Join Nancy Napier for an in-depth discussion in this video Assessing common challenges, part of Building Creative Organizations.
Infusing the notion of doing things differently to get better is easy to say but sometimes hard to do, but as with many challenges, the payoff can be great. So let's talk about three of the most common challenges that leaders face when they try to encourage people to do things differently, and how to overcome this challenges. Model creative leadership, don't just talk about it. When leaders in a firm talk about doing things differently, they need to be ready to show what they mean and live by those words.
That means modeling the behaviors they want to see in others. In meetings, it means listening hard to what people bring up that may seem off the wall. It may mean stopping for five minutes in the hallway to say, tell me more, to an employee who's just come across a new way to help customers or an idea that will cut out waste. It means giving people and ideas some time, a couple of days, a week or month to try something out and even let it fail to learn from it and do things differently the next time.
When it comes to shifting behaviors, leaders must lead. They're the ones who connect people with the future. And if it includes doing things differently, then they have to show what they mean. Don't just talk about it, do it, make creativity part of who you are. Some people think that creativity has to lead to something big new product or service some major shift in operations or cost reduction. Yes, those things are nice, but doing things differently is a habit that we need on all times in all sorts of places.
Leaders and employees alike need to begin to make creativity a habit, part of their daily routine, like brushing their teeth, in ways large and small. For instance, if you look at your own daily routine, you may find some small ways to improve your performance. I'm a huge NPR fan, but decided a year ago to turn it off in my car. Now my commute is only about 10 minutes so it's not long, but that silent in the car has boost my ability to think through problems, to come up with new ideas. Just because I decided to do something differently and give myself that quiet space.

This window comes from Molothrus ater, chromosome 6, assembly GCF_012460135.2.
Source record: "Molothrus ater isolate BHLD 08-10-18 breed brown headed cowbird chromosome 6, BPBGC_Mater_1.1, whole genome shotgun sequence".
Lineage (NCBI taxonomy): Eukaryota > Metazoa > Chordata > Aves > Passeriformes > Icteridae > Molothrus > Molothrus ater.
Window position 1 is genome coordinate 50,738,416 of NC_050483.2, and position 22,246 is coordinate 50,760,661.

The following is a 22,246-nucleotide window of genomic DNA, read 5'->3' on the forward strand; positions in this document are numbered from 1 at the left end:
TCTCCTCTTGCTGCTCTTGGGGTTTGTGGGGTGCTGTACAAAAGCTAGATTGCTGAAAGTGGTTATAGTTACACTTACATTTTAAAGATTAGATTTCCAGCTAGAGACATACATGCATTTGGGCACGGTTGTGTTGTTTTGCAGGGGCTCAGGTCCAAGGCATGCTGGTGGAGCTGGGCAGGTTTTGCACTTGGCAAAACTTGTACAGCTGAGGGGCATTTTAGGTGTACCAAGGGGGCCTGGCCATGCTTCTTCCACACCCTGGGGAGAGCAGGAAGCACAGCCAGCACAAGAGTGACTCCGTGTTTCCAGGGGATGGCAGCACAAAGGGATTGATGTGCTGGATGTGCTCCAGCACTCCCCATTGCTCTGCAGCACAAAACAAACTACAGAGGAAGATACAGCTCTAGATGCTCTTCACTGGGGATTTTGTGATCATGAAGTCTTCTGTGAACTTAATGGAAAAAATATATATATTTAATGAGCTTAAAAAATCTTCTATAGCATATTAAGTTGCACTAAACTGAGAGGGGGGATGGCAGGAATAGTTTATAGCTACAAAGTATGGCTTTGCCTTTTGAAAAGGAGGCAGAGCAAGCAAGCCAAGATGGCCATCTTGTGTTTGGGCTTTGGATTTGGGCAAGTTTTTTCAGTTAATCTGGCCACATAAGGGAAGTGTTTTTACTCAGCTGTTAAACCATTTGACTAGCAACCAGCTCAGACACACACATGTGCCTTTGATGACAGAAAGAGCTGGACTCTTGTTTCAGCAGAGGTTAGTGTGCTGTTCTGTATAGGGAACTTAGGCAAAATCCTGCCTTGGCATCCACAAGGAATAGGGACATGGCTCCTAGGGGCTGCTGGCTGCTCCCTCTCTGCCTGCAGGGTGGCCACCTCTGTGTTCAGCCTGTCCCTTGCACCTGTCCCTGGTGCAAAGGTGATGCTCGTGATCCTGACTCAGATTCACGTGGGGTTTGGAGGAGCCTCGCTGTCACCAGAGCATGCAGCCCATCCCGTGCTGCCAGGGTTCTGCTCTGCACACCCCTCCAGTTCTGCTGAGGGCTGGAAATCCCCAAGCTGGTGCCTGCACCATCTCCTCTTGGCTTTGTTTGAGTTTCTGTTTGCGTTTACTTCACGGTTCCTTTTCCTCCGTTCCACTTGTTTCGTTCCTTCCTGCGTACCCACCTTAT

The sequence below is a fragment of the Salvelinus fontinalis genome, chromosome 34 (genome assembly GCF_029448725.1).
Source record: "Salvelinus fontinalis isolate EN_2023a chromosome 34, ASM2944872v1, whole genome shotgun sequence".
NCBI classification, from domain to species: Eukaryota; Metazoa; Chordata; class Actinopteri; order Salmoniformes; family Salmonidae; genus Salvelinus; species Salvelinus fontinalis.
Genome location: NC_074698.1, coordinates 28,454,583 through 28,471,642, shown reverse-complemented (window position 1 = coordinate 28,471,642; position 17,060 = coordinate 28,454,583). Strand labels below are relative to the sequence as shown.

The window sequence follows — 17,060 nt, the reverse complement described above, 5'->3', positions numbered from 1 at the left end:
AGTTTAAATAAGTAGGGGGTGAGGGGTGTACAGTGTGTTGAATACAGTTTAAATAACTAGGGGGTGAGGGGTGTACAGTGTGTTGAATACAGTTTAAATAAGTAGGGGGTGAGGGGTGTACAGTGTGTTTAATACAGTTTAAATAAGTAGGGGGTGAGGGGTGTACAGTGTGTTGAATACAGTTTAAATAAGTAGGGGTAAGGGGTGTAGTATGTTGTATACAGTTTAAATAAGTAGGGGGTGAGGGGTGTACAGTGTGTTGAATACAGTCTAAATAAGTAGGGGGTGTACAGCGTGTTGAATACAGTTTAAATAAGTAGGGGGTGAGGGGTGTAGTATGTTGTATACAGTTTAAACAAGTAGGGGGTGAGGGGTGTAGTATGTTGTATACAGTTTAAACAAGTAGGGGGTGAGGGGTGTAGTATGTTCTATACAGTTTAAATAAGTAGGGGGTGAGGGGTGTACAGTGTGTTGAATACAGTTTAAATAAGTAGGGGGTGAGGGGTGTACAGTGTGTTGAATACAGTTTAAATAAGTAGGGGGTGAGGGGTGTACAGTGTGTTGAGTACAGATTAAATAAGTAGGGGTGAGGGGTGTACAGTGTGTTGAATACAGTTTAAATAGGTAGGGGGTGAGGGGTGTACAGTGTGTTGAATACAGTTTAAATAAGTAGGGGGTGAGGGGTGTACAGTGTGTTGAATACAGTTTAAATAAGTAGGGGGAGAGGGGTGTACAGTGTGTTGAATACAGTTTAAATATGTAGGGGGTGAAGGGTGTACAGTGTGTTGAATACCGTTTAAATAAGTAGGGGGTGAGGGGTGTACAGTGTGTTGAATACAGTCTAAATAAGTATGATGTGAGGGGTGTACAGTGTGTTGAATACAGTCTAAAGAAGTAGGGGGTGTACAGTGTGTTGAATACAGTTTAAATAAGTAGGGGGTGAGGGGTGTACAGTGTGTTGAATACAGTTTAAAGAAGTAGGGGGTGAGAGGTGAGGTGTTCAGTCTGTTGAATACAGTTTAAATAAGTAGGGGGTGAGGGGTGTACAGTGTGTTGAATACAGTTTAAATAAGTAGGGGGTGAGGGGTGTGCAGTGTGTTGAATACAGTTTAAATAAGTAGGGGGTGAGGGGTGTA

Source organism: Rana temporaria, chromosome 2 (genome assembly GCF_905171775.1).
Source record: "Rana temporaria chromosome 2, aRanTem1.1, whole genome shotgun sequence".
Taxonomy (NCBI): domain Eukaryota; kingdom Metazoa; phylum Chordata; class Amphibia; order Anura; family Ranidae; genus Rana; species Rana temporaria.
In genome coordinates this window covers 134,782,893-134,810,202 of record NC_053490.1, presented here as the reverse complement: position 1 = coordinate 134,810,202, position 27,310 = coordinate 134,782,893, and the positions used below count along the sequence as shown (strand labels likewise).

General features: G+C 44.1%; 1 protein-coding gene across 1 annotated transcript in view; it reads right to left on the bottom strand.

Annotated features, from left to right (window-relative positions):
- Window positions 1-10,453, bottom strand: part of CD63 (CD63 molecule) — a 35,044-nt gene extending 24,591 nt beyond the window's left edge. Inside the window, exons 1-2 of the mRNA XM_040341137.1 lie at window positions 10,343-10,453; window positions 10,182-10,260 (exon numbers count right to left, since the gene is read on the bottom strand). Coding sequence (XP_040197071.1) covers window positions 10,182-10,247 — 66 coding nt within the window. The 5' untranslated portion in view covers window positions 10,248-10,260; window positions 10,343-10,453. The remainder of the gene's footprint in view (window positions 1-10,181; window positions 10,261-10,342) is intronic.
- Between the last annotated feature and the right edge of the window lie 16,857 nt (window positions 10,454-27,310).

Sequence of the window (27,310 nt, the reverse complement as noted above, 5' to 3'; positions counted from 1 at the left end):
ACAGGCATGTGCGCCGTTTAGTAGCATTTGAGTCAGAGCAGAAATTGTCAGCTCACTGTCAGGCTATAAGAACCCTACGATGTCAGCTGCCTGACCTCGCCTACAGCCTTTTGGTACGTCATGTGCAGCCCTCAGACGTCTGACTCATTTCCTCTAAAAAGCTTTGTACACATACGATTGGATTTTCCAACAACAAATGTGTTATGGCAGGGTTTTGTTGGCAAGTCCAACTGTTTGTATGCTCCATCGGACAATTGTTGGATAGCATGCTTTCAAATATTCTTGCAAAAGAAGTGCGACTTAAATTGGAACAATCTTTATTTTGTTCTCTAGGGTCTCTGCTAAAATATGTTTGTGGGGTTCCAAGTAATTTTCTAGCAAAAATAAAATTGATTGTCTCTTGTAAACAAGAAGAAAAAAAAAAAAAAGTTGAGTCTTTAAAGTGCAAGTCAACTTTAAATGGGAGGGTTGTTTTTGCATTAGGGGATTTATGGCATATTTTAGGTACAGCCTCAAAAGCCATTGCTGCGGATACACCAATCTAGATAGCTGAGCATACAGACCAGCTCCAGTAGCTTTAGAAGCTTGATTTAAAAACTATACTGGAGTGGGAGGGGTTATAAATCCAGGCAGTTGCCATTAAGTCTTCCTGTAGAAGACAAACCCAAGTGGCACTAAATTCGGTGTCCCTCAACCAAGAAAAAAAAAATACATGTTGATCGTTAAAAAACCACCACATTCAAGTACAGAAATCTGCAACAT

Think through the daily routine that you find in your own life, and in your organization's life. Where are there small or large places to try something differently. Now and then, put everything out there and consider whether it should be done in another way that might enhance performance. As you do that, your employees will notice and begin to do it themselves. Give it time. Changing the way they behave and think takes time. Don't expect to turn your organization into a creative hub overnight, especially if it's not something you're comfortable with to start with. Try it out in small ways and then build up.
You're building the creative muscle, and just like any sort of workout that takes time. One organization I work with uses what they call a 90-day cycle. They choose a goal or something to try out and push hard on that goal for 90 days. It might be, for example, to use a new software package or how they find perspective customers. After 90 days of intensive effort, the group comes together to review what worked or didn't and decide what to keep and toss, and then move on. As a CEO says, we can all focus on doing one or two things differently for a short, intensive period.
And that allows us to fail fast and learn faster. Use these three challenges to help encourage people to do things differently, and in the end, you may just increase performance.